USB4 offers greater resolution support for external monitors – up to 8K at 60Hz on the most high-end devices. USB 3 can, at best, offer 4K support. More typically USB4 may offer 4K and 5K monitor support, but the higher resolution will certainly be possible on some devices.
USB4 will also raise the minimum port power for accessories to 7.5W, from 4.5W on USB 3. That will mean faster charging of compatible USB4 devices in general, although like USB 3.2, there will also be the option of up to 100W charging with USB Power Delivery, so some devices will charge far faster than others.
Is USB4 Worth it?
USB4 will almost always offer greater performance and features than any USB 3 hosts and devices. Like Thunderbolt 4, it is designed to raise the bare minimum of what USB is capable of, as well as offer some neat new features to improve the standard for use with modern devices.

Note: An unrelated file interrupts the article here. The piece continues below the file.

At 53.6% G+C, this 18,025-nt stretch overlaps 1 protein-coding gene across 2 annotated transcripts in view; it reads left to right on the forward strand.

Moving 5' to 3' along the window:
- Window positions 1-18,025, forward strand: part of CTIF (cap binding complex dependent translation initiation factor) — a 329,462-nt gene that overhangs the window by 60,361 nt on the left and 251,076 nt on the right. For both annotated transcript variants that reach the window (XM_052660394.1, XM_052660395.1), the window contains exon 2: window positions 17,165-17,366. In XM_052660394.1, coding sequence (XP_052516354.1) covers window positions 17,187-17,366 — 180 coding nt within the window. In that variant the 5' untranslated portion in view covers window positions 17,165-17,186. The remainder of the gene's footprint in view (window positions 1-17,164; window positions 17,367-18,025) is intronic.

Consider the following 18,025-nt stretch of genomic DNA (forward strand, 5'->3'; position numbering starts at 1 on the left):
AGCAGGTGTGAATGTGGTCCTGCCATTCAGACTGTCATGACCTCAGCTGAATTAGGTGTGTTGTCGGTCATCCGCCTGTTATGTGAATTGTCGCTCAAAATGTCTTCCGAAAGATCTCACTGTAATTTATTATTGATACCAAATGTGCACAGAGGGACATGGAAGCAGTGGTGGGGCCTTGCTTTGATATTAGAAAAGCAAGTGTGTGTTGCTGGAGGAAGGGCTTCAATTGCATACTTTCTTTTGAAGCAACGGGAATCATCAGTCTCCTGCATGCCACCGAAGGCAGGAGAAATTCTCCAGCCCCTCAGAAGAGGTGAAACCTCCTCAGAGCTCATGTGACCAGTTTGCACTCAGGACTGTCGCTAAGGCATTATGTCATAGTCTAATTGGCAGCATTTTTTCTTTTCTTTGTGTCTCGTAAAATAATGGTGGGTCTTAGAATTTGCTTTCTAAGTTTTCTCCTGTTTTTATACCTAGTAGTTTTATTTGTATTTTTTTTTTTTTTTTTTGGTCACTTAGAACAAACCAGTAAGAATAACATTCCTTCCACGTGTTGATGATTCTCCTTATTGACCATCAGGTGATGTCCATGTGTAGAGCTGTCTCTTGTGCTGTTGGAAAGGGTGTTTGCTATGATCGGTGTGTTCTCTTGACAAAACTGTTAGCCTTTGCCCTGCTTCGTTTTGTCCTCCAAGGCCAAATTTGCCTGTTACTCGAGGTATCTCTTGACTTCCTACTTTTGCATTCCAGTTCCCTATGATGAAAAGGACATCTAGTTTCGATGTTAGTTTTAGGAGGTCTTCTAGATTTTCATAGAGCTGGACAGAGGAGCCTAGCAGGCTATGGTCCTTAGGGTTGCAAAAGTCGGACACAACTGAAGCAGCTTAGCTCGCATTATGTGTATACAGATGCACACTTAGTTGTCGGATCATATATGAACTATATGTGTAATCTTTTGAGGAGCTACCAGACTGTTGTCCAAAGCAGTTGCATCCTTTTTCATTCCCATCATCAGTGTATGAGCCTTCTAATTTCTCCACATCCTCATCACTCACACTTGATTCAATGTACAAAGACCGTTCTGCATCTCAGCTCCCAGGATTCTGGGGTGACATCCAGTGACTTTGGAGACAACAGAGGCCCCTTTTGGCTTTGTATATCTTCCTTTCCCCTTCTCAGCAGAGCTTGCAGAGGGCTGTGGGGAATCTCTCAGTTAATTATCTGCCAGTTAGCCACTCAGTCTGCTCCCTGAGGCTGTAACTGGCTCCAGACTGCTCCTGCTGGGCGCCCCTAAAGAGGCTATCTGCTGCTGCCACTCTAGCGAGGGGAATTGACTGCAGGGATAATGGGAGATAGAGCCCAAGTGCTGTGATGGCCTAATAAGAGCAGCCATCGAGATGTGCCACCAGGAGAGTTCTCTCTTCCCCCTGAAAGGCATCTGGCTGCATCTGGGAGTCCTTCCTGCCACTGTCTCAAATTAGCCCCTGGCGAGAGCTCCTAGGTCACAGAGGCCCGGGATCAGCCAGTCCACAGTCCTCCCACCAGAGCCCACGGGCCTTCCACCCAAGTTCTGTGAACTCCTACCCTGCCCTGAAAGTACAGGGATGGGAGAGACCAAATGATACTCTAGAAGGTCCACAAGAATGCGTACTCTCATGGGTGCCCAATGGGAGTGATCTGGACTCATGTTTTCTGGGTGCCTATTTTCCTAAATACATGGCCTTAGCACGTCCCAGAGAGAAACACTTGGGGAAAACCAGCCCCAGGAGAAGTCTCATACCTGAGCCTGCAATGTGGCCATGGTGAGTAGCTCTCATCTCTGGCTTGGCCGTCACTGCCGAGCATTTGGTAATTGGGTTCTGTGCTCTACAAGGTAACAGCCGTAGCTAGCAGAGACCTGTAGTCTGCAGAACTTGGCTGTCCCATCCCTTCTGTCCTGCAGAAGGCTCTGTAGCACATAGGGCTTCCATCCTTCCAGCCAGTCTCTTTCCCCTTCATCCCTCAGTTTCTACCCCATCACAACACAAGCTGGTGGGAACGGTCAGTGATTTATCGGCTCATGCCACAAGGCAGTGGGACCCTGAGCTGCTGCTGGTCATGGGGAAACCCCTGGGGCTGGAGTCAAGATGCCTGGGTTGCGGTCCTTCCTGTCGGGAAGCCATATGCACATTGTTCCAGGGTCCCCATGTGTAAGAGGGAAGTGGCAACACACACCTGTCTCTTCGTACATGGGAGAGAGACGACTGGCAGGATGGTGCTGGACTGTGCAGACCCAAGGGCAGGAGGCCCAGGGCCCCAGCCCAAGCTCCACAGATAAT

Ultimately, USB4 is about unifying the USB standard around a new base specification of performance and features. While there will be some difference between more affordable and high-end USB4 devices, it will be a standard that is far easier to understand than USB 3 and its various generations, and provide greater performance and features for anyone who uses it.
Its singular connector in USB-C, will make its use across a wide range of devices far simpler, even if they may not support the exact same speeds, and the increased scope for power delivery will allow for fewer cables and chargers in user’s homes.
USB4 is a long-awaited and much needed upgrade to USB 3, and though Thunderbolt 4 might still be the greater standard with its higher bar for entry, the lack of proprietary control over USB4 should give it far greater adoption across a wider array of devices.